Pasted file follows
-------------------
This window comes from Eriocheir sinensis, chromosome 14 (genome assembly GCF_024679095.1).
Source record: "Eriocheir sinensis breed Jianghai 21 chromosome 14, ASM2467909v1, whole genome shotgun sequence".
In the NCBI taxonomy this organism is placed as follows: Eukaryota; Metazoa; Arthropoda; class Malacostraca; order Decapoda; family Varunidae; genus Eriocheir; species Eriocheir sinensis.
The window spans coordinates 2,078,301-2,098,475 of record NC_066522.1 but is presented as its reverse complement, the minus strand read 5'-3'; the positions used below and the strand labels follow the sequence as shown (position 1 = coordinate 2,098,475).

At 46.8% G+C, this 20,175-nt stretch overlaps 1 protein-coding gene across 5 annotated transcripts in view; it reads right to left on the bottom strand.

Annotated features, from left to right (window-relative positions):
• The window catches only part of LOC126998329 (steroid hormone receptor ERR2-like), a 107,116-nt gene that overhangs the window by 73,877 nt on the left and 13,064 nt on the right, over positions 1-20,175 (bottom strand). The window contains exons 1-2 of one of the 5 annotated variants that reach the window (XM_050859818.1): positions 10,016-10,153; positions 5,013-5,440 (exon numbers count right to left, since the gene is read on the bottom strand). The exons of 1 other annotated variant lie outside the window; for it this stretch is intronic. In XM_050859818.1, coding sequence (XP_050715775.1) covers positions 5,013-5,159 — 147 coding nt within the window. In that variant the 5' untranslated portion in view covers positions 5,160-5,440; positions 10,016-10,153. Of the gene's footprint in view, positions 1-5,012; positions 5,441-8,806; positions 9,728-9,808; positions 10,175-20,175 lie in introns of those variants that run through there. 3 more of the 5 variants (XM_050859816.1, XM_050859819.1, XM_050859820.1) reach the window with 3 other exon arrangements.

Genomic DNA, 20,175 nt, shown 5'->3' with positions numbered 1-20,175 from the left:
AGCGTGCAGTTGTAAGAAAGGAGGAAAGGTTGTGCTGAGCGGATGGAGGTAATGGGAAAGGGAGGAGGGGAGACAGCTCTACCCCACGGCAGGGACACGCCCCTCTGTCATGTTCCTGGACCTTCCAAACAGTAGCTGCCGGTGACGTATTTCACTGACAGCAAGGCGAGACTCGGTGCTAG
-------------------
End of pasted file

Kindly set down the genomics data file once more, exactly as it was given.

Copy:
This window comes from Eriocheir sinensis, chromosome 14 (genome assembly GCF_024679095.1).
Source record: "Eriocheir sinensis breed Jianghai 21 chromosome 14, ASM2467909v1, whole genome shotgun sequence".
In the NCBI taxonomy this organism is placed as follows: Eukaryota; Metazoa; Arthropoda; class Malacostraca; order Decapoda; family Varunidae; genus Eriocheir; species Eriocheir sinensis.
The window spans coordinates 2,078,301-2,098,475 of record NC_066522.1 but is presented as its reverse complement, the minus strand read 5'-3'; the positions used below and the strand labels follow the sequence as shown (position 1 = coordinate 2,098,475).

At 46.8% G+C, this 20,175-nt stretch overlaps 1 protein-coding gene across 5 annotated transcripts in view; it reads right to left on the bottom strand.

Annotated features, from left to right (window-relative positions):
• The window catches only part of LOC126998329 (steroid hormone receptor ERR2-like), a 107,116-nt gene that overhangs the window by 73,877 nt on the left and 13,064 nt on the right, over positions 1-20,175 (bottom strand). The window contains exons 1-2 of one of the 5 annotated variants that reach the window (XM_050859818.1): positions 10,016-10,153; positions 5,013-5,440 (exon numbers count right to left, since the gene is read on the bottom strand). The exons of 1 other annotated variant lie outside the window; for it this stretch is intronic. In XM_050859818.1, coding sequence (XP_050715775.1) covers positions 5,013-5,159 — 147 coding nt within the window. In that variant the 5' untranslated portion in view covers positions 5,160-5,440; positions 10,016-10,153. Of the gene's footprint in view, positions 1-5,012; positions 5,441-8,806; positions 9,728-9,808; positions 10,175-20,175 lie in introns of those variants that run through there. 3 more of the 5 variants (XM_050859816.1, XM_050859819.1, XM_050859820.1) reach the window with 3 other exon arrangements.

Genomic DNA, 20,175 nt, shown 5'->3' with positions numbered 1-20,175 from the left:
AGCGTGCAGTTGTAAGAAAGGAGGAAAGGTTGTGCTGAGCGGATGGAGGTAATGGGAAAGGGAGGAGGGGAGACAGCTCTACCCCACGGCAGGGACACGCCCCTCTGTCATGTTCCTGGACCTTCCAAACAGTAGCTGCCGGTGACGTATTTCACTGACAGCAAGGCGAGACTCGGTGCTAG